C U R R I C U L U M M A T E R I A L S
As Thomas Jefferson once said,
"Were it left to me to decide whether we
should have a government without newspapers or newspapers without government, I
should not hesitate to prefer the latter." In
1735, John Peter Zenger, a German immigrant who ran a printing press, went on trial
for publishing accusations against the governor of New York. The outcome of his trial
helped to establish a freedom deemed so
vital that the Founding Fathers included it in
the Bill of Rights, freedom of the press. By
1775 thirty-seven colonial newspapers took
sides based on political viewpoints. The
country's first daily paper was established in
1783 in Pennsylvania. These early publications covered little news; rather, they were
a medium for essays, letters, editorials, and
advertising. In 1833 Benjamin Day started
the New York Sun, which carried real news,
selling for one cent. At this price, newspapers became accessible to more of the
American public. A large city may have
been home to eight or nine competing
papers. In 1844 a new invention — the telegraph — accelerated the transmission of
newsworthy events. However, it did not
come into wide usage until the Civil War.
A free press is central to democratic
government, but with that role comes
responsibility. Too often, that duty becomes
clouded by a journalist's bias that comes
through in his/her writing. Beginning with
George Washington, every American president has differed with newspapers covering
their administrations. Abraham Lincoln was
no exception. Even his hometown press in
Springfield, Illinois, had competing papers—
the Illinois State Journal and the Illinois
State Register—that varied in their political
philosophies. Although Lincoln had an
uncanny ability to turn bad news into humor,
he was not immune to negative press. He
may not have read newspapers on a daily
basis in the White House, but he certainly
was aware of what they were saying about
him. He said, "Public opinion in this country
is everything." Lincoln certainly understood
the importance of newspapers in a democracy.
Connection with the Curriculum
These lessons are appropriate for
U.S. history, government, or language arts.
Grades 10-12, as presented.
Grade 8, modified lessons.
Materials for Each Student
• A copy of the narrative portion
of this article
• Overhead transparencies of present-day editorials and political cartoons.
These can be copied and given as
• Overhead transparencies of political
cartoons of Lincoln that were published during the Civil War
• Copies of the weekend newspaper
• Research materials on Lincoln
• Coloring tools: markers, crayons,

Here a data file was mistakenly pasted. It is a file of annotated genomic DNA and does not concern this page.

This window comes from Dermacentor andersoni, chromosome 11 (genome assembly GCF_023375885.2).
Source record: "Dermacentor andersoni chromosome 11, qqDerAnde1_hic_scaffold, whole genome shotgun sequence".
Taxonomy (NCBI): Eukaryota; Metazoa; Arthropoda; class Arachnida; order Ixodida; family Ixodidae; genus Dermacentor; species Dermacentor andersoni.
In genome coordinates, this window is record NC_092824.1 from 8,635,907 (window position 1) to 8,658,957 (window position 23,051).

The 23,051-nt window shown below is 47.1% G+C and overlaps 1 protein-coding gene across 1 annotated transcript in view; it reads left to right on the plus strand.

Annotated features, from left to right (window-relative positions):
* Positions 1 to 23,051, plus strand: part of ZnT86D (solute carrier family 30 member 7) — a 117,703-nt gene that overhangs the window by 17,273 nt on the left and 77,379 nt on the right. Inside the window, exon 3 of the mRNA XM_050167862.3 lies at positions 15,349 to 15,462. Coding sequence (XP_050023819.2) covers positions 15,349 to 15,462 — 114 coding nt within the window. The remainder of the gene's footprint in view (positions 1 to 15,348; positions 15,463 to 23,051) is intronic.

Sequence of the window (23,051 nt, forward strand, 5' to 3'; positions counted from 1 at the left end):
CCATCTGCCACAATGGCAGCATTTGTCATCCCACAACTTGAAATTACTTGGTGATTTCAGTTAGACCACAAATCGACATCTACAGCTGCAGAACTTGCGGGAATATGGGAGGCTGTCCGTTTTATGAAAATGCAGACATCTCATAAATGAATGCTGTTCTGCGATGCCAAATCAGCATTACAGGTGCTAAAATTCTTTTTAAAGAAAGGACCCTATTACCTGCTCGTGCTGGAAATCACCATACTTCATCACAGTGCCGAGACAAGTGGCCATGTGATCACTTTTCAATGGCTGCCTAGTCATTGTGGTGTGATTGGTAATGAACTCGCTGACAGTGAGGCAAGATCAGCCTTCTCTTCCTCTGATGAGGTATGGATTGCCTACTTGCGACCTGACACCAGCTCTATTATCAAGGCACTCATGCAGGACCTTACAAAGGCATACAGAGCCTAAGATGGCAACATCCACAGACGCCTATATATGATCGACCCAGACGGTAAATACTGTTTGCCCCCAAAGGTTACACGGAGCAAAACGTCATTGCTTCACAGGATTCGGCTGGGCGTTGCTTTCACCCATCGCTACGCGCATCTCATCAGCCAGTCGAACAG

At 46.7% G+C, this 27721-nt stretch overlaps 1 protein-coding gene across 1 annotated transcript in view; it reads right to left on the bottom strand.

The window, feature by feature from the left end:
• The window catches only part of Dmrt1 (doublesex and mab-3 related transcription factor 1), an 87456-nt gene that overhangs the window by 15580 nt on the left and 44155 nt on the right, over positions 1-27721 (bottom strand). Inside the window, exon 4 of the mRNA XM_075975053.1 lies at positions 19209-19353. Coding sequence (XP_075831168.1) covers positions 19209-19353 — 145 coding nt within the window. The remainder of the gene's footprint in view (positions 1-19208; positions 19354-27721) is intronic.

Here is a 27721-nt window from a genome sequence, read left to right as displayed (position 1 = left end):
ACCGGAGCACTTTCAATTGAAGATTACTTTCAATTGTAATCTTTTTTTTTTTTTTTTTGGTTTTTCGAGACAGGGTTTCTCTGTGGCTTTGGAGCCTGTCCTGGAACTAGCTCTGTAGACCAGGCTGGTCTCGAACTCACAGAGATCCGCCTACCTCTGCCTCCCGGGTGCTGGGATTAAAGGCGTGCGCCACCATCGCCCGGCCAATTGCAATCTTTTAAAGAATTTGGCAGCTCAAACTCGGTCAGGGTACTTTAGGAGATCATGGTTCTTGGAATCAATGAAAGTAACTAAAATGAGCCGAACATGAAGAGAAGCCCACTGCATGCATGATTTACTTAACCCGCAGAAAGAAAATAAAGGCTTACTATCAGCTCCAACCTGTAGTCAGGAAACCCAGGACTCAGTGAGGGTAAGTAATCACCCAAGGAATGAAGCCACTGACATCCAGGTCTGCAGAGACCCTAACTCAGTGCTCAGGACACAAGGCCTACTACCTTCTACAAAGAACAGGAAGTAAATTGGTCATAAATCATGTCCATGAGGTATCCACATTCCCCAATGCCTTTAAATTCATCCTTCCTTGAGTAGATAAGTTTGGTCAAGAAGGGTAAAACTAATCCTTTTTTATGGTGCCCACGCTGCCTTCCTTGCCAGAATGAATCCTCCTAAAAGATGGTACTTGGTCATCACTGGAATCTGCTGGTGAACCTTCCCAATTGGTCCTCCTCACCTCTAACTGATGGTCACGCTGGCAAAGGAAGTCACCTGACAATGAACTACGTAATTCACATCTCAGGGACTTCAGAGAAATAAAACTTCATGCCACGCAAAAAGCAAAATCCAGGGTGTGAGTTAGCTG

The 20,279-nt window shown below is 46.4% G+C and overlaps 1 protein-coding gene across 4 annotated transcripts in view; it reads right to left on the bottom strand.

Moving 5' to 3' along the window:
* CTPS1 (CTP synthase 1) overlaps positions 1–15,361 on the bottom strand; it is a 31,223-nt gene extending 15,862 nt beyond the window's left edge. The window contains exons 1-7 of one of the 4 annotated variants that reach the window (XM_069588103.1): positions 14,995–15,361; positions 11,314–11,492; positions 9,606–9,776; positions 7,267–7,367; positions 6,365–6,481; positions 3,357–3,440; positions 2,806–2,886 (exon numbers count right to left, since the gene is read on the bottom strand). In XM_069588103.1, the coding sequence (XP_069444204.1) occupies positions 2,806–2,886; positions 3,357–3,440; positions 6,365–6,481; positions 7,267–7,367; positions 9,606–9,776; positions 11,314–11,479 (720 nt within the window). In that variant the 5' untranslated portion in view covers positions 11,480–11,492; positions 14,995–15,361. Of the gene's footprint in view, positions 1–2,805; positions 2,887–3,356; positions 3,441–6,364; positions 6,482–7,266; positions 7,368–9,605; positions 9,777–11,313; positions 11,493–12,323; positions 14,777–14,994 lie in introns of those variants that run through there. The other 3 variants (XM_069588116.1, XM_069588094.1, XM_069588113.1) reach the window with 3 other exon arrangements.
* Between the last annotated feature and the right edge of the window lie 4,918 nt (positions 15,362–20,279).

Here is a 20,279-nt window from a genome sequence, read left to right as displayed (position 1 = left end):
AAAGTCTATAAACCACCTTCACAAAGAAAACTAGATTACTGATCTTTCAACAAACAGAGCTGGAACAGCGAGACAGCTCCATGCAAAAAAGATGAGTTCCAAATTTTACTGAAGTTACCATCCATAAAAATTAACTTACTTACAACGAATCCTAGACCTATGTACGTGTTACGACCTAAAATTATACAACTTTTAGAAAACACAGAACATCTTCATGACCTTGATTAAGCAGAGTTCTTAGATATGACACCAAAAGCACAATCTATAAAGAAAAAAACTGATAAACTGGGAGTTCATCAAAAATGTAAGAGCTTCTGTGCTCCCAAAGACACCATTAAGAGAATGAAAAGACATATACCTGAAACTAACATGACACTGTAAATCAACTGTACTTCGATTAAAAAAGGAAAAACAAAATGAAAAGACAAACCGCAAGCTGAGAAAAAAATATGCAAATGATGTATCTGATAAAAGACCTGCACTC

or colored pencils
• Unlined paper
Objectives for Each Student
• Understand the role of newspapers
in a democratic society.
• Recognize underlying bias
in printed material.
• Analyze political cartoons
and their messages.
• Evaluate information received
through the various media.
TEACHING THE LESSON
Opening the Lesson
Have students recall recent newspaper headlines and their initial reactions to
them. Headlines could include "Rosty's bad
ways mean jail"; "Americans stand their
ground in Russia"; and "U.S. seizes
Unabomber suspect." Discuss any underlying prejudice in these headlines. Read a
recent editorial, either from the school paper
or a local one. Discuss the intent of the editorial. Concerning the Civil War, discuss the
division in the United States according to
political philosophies, including that of
Abraham Lincoln. Assign the activities.
Developing the Lesson
In the first activity, students will write
two short editorials (one or two paragraphs
each) about events during Lincoln's administration. They will adopt a pro-Lincoln
stance in one of the articles, writing for the
Illinois State Journal and then an anti-Lincoln stance, for the Illinois State
Register. The students will need to be
reminded that an editorial is a forum for the
newspaper staff to air its opinion on a certain issue.
The second activity will require some
research into Lincoln's life during his presidency. The student will write a short article
about Lincoln that would have been so
important to the President that he was
carrying in his pocket when he died. It may
have been something personal about a family member or a particular event in the war.
The third activity is one in which a
student with artistic talent can be most
effective. Using overhead transparencies